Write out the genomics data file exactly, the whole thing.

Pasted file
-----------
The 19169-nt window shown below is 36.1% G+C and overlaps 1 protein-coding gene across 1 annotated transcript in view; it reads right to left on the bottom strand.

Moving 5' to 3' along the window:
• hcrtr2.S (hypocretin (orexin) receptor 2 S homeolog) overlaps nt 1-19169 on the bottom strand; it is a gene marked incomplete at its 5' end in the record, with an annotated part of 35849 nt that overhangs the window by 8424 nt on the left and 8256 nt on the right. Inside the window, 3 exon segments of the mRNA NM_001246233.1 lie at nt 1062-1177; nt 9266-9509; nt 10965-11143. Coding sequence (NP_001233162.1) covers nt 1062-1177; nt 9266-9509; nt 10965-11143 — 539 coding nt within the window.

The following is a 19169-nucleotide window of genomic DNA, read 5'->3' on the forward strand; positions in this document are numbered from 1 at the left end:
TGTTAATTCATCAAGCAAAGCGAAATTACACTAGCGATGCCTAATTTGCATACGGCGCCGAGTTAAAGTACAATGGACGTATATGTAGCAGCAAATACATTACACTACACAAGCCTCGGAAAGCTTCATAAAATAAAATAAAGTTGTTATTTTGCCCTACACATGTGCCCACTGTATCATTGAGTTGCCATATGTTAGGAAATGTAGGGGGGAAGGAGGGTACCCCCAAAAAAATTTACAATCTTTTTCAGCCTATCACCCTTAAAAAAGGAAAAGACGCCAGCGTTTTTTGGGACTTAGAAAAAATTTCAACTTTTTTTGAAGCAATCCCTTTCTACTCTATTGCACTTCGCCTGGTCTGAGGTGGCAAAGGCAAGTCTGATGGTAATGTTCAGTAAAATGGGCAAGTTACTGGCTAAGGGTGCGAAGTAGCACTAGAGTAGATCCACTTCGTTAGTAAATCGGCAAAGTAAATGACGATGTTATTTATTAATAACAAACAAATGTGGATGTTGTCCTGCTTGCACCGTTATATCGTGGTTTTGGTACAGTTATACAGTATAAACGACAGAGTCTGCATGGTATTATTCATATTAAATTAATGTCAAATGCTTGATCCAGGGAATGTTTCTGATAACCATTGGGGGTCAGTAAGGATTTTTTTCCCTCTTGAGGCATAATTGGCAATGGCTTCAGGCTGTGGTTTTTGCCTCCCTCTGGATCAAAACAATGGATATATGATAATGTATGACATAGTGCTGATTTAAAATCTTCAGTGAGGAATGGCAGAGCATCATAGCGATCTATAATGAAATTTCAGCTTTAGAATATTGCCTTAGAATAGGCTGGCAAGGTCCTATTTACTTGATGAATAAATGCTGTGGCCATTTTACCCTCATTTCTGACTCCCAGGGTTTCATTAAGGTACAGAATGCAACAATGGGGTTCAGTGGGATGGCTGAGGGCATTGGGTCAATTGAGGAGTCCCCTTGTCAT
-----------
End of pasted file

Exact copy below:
The 19169-nt window shown below is 36.1% G+C and overlaps 1 protein-coding gene across 1 annotated transcript in view; it reads right to left on the bottom strand.

Moving 5' to 3' along the window:
• hcrtr2.S (hypocretin (orexin) receptor 2 S homeolog) overlaps nt 1-19169 on the bottom strand; it is a gene marked incomplete at its 5' end in the record, with an annotated part of 35849 nt that overhangs the window by 8424 nt on the left and 8256 nt on the right. Inside the window, 3 exon segments of the mRNA NM_001246233.1 lie at nt 1062-1177; nt 9266-9509; nt 10965-11143. Coding sequence (NP_001233162.1) covers nt 1062-1177; nt 9266-9509; nt 10965-11143 — 539 coding nt within the window.

The following is a 19169-nucleotide window of genomic DNA, read 5'->3' on the forward strand; positions in this document are numbered from 1 at the left end:
TGTTAATTCATCAAGCAAAGCGAAATTACACTAGCGATGCCTAATTTGCATACGGCGCCGAGTTAAAGTACAATGGACGTATATGTAGCAGCAAATACATTACACTACACAAGCCTCGGAAAGCTTCATAAAATAAAATAAAGTTGTTATTTTGCCCTACACATGTGCCCACTGTATCATTGAGTTGCCATATGTTAGGAAATGTAGGGGGGAAGGAGGGTACCCCCAAAAAAATTTACAATCTTTTTCAGCCTATCACCCTTAAAAAAGGAAAAGACGCCAGCGTTTTTTGGGACTTAGAAAAAATTTCAACTTTTTTTGAAGCAATCCCTTTCTACTCTATTGCACTTCGCCTGGTCTGAGGTGGCAAAGGCAAGTCTGATGGTAATGTTCAGTAAAATGGGCAAGTTACTGGCTAAGGGTGCGAAGTAGCACTAGAGTAGATCCACTTCGTTAGTAAATCGGCAAAGTAAATGACGATGTTATTTATTAATAACAAACAAATGTGGATGTTGTCCTGCTTGCACCGTTATATCGTGGTTTTGGTACAGTTATACAGTATAAACGACAGAGTCTGCATGGTATTATTCATATTAAATTAATGTCAAATGCTTGATCCAGGGAATGTTTCTGATAACCATTGGGGGTCAGTAAGGATTTTTTTCCCTCTTGAGGCATAATTGGCAATGGCTTCAGGCTGTGGTTTTTGCCTCCCTCTGGATCAAAACAATGGATATATGATAATGTATGACATAGTGCTGATTTAAAATCTTCAGTGAGGAATGGCAGAGCATCATAGCGATCTATAATGAAATTTCAGCTTTAGAATATTGCCTTAGAATAGGCTGGCAAGGTCCTATTTACTTGATGAATAAATGCTGTGGCCATTTTACCCTCATTTCTGACTCCCAGGGTTTCATTAAGGTACAGAATGCAACAATGGGGTTCAGTGGGATGGCTGAGGGCATTGGGTCAATTGAGGAGTCCCCTTGTCAT